Stephen Charles Mott, "Passing the Abundant Gift of God on the Poor", Christian Social Action, Feb. 1996, p. 35. [Commentary on Deut. 15] This issue of CSA also has several other articles that address economic justice in the United States. CSA: (202) 488-5617. http://www.umc-gbcs.org/
Theodore W. Jennings, Jr., Good News to the Poor: John Wesley"s Evangelical Economics, (Abingdon: 1990), Paperback: $17.95.
Ministry of Money (a project of Church of the Saviour, Washington, D.C.) offers
workshops throughout the U.S. on holistic stewardship and other topics such as "Women, Money
and Spirituality", "Simplicity and Non-Violence", "Economic Equality and Justice." Ministry of
Money also sponsors "reverse mission pilgrimages" to Haiti, Bosnia, Ethiopia, Kenya, and India.
Ministry of Money, 2 Professional Drive, Suite 220, Gaithersburg, MD 20879-3420. (301) 670-9606. FAX: (301) 670-0131. [ Information about MM seminars].
Richard Foster, Freedom of Simplicity, (Harper: 1981). This book and others by Foster provide models for integrating spiritual discipline with daily life.
Citizens for Tax Justice (Washington, D.C.) monitors national legislative issues related to U.S. tax policy. It is a useful resource for people who are leading "Share the Wealth" workshops, or who are ready to move into legislative advocacy. Citizens for Tax Justice, 1311 L Street, NW, Washington, D.C. 20005. Email: firstname.lastname@example.org WWW: http://www.ctj.org/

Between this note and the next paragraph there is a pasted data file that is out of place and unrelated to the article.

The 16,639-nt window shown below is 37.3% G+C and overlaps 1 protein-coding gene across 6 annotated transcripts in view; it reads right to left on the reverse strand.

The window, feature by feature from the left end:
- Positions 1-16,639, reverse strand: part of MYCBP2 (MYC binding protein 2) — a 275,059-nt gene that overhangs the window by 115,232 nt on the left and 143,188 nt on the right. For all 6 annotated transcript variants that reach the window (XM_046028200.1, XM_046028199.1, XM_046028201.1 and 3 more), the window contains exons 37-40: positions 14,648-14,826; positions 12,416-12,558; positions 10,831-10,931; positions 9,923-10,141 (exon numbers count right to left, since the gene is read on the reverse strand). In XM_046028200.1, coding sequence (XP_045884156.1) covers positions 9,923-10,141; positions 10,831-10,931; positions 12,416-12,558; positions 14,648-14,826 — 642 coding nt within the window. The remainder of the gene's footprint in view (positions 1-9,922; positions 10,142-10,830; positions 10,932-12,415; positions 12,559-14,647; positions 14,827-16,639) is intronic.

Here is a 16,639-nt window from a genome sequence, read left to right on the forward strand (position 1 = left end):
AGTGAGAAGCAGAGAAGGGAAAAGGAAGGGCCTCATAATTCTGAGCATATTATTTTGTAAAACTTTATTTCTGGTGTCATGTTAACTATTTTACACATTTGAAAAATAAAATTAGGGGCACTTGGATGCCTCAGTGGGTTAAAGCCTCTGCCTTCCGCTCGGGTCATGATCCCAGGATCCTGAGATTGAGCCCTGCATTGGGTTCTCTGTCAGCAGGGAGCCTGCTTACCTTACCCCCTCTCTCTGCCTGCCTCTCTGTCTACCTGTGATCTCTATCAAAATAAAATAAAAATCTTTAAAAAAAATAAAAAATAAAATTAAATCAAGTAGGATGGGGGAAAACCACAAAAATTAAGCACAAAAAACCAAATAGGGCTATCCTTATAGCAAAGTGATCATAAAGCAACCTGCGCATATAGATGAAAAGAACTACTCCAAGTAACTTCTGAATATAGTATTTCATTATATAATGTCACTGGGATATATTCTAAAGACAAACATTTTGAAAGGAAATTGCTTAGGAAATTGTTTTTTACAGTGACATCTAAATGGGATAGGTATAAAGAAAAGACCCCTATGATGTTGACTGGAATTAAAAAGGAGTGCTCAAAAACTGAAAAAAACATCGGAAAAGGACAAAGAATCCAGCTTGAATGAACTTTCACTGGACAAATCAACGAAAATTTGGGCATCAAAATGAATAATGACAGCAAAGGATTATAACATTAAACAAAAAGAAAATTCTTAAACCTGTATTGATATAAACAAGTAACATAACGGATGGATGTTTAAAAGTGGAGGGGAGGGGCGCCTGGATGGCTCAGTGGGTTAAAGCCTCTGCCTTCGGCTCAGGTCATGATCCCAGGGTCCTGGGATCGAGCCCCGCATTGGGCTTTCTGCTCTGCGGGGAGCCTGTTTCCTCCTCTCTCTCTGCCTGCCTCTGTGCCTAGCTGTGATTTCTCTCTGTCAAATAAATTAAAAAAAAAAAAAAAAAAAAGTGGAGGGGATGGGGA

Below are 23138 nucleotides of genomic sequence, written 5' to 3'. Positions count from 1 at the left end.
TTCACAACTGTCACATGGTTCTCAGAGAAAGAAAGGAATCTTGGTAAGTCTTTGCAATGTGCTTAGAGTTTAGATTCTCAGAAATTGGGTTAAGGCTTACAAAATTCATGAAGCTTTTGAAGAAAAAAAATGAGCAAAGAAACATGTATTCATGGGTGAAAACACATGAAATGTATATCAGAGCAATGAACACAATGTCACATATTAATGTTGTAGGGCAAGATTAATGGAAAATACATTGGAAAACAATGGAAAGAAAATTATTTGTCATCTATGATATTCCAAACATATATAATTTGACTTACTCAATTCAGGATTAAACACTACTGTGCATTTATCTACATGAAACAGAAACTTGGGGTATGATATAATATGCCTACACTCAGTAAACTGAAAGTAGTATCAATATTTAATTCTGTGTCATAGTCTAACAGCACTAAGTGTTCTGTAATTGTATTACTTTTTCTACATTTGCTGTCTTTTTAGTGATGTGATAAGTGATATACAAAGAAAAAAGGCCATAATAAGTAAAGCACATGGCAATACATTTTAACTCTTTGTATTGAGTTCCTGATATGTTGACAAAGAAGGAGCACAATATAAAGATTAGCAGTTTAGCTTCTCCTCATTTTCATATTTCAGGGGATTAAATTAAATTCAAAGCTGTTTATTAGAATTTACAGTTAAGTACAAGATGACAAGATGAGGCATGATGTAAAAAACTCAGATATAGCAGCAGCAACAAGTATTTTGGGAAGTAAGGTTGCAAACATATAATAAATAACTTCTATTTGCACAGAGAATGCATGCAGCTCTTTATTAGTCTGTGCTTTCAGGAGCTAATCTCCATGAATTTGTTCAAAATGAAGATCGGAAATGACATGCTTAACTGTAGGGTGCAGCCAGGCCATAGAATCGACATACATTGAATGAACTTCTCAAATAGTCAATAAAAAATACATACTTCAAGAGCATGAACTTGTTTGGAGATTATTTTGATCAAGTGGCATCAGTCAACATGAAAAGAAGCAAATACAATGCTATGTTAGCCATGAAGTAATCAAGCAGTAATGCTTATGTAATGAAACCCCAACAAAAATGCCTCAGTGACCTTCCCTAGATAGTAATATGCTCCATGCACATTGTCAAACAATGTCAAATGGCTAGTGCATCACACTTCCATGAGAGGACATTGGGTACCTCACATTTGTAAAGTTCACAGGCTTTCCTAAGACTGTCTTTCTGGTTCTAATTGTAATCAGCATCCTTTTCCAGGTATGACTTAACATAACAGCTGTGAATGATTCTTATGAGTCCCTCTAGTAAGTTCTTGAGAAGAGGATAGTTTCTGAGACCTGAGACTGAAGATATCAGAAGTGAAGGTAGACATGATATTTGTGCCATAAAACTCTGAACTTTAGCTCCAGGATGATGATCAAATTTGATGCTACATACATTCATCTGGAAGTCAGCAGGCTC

Meeting the Political Challenges of the 1990's: A Rank & File Economics and Political Action Training Program. (Communication Workers of America: Sept. 1996). A 150-page, seven session workshop training manual with dozens of charts on the U.S. budget, welfare, free trade, and corporation/worker issues. Free--if copies are still available--from Ken Peres or Bob Master, CWA District One, 80 Pine Street, 37th Floor, New York, NY 10005. (212) 344-2515.
Bread for the World (BFW), an ecumenical Christian advocacy organization which
addresses the political roots of hunger in American and throughout the world. BFW provides a
variety of resources on effective political advocacy and hunger-related legislation.
Bread for the World , 1100 Wayne Avenue, Suite 1000, Silver Spring, MD 20910. (301) 608-2400. Email: email@example.com WWW: http://www.bread.org